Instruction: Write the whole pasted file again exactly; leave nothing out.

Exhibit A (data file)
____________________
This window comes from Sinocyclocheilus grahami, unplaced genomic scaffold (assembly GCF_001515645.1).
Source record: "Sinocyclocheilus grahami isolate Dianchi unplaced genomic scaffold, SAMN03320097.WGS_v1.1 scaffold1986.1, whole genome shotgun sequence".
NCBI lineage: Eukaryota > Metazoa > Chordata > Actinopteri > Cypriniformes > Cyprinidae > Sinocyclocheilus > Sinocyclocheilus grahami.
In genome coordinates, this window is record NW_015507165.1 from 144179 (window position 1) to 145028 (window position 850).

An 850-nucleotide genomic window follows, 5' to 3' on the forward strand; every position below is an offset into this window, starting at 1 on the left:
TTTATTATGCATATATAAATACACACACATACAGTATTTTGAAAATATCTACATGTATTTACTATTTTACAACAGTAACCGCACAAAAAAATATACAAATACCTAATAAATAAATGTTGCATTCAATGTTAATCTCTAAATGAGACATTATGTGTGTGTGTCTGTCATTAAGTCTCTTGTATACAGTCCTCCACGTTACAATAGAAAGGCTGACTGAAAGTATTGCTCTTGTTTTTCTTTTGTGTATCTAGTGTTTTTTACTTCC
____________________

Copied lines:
This window comes from Sinocyclocheilus grahami, unplaced genomic scaffold (assembly GCF_001515645.1).
Source record: "Sinocyclocheilus grahami isolate Dianchi unplaced genomic scaffold, SAMN03320097.WGS_v1.1 scaffold1986.1, whole genome shotgun sequence".
NCBI lineage: Eukaryota > Metazoa > Chordata > Actinopteri > Cypriniformes > Cyprinidae > Sinocyclocheilus > Sinocyclocheilus grahami.
In genome coordinates, this window is record NW_015507165.1 from 144179 (window position 1) to 145028 (window position 850).

An 850-nucleotide genomic window follows, 5' to 3' on the forward strand; every position below is an offset into this window, starting at 1 on the left:
TTTATTATGCATATATAAATACACACACATACAGTATTTTGAAAATATCTACATGTATTTACTATTTTACAACAGTAACCGCACAAAAAAATATACAAATACCTAATAAATAAATGTTGCATTCAATGTTAATCTCTAAATGAGACATTATGTGTGTGTGTCTGTCATTAAGTCTCTTGTATACAGTCCTCCACGTTACAATAGAAAGGCTGACTGAAAGTATTGCTCTTGTTTTTCTTTTGTGTATCTAGTGTTTTTTACTTCC